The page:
rabbi.jpg Our firm is often retained to represent parties relating to their employment at religious institutions. Such employment refers to, among other persons, the clergy, whether it is a Rabbi or Cantor at a Synagogue, a Minister or Reverend at a Church, or an Imam at a Mosque. A dispute may arise between a clergyperson and the institution at which they officiate. Such disputes may be the result of the termination of said employment, the interpretation of an employment agreement, or the failure of the institution to make payments pursuant to a retirement agreement or pension. This blog post will discuss the various legal issues relating to such disputes.

The first issue relating to a clergy’s employment is whether the individual at issue is an independent contractor or an employee. An exact legal definition of these categories is beyond the scope of this post. However, many smaller institutions attempt to categorize their clergy as independent contractors. This usually means that no taxes are withheld from their pay, and they are free to set their own hours and employment conditions. An employee is subject to W-2 tax withholding, and must generally keep regular hours and is subject to a greater degree of control by the institution in question.

If the individual clergy is classified as an employee, the next question is whether there is a written legal contract for their employment. Most clergy will have a written agreement with the religious institution which sets forth their terms of employment, salary (including any bonuses or pensions), benefits, renewal terms, and duties which they are expected to perform. Such agreement will usually be for a set period of time (for example, five years), and may contain provisions for renewal after expiration.

sages.jpgNews outlets have recently reported a case involving a dispute over the sale of a synagogue located on the Lower East Side of New York City. Certain individuals, claiming to be members of the Board of Trustees, have submitted a petition to the New York State Attorney General seeking approval for a sale in the amount of Thirteen Million Dollars.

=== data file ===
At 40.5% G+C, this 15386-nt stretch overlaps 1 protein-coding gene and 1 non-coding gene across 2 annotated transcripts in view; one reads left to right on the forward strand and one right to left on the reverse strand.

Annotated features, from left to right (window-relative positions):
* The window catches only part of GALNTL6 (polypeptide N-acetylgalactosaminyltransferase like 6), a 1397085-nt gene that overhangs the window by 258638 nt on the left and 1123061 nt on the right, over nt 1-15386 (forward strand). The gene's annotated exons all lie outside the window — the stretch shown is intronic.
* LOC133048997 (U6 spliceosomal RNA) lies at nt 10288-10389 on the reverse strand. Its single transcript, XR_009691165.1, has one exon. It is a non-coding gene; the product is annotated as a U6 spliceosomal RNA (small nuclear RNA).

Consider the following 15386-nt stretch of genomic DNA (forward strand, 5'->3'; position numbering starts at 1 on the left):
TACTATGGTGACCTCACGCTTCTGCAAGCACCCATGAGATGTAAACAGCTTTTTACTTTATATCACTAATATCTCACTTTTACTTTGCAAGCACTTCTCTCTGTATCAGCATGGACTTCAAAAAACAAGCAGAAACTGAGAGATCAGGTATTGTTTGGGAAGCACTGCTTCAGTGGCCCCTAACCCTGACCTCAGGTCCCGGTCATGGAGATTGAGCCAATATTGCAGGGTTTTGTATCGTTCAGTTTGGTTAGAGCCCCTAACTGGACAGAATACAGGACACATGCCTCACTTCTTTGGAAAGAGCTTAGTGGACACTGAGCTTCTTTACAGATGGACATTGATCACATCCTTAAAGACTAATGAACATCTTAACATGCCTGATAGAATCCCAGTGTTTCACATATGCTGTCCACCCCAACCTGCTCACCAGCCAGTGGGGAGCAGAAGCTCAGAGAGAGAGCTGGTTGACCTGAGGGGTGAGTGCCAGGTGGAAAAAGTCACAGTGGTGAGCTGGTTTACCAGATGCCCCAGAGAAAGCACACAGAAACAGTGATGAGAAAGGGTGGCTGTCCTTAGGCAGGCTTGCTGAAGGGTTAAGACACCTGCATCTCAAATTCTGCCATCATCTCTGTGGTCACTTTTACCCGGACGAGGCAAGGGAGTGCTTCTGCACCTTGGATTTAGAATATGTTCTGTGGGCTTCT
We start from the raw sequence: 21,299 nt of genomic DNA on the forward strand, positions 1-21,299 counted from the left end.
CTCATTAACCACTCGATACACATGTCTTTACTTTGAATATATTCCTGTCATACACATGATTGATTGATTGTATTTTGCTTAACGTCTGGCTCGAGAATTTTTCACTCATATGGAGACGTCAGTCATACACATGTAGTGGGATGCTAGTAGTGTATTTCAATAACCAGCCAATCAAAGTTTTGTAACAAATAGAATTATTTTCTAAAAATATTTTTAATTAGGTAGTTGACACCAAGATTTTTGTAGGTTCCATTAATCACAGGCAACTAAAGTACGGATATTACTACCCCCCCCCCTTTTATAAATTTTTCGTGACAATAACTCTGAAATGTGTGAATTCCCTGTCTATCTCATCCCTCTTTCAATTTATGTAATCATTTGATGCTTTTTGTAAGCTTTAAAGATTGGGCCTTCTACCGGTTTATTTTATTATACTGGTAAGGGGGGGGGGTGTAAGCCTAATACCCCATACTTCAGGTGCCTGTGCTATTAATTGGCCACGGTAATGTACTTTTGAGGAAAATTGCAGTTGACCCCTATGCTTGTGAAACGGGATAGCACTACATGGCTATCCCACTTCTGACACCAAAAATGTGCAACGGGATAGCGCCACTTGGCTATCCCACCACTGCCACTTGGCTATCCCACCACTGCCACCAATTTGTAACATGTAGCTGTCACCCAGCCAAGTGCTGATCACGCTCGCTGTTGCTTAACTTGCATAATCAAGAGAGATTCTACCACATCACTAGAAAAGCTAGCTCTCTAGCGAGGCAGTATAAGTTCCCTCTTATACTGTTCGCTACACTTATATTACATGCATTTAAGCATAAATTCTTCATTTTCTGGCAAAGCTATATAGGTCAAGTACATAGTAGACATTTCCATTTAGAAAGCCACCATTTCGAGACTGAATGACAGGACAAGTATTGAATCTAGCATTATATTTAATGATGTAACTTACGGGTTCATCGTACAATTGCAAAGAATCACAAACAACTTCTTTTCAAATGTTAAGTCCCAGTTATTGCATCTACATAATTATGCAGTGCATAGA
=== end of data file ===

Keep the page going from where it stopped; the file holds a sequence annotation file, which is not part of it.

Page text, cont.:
At issue is a dispute over whether the individuals who claim to be Board Members are, in fact, legally elected Board Members of the institution in question. Since the synagogue has been in existence for seventy-six years, there are many legal issues related to the authority of any individuals may have the authority to petition the Court to allow a sale of the property, which is also being used as a nursing home for the aged. An excellent overview of this highly contentious case to date may be found by reviewing a recent article in the New York Observer.

Readers of this blog may recall that this subject has been written about by us previously. A dispute involving a Hindu temple was analyzed in a recent post. Of course, every case has its own unique set of facts, but it is important to note that Courts are reluctant to intervene in decisions that are essentially religious in nature, for example, if a spiritual leader decides to excommunicate certain members. Such excommunicated members will have a difficult time finding a Court to overturn such a decision, due to First Amendment concerns.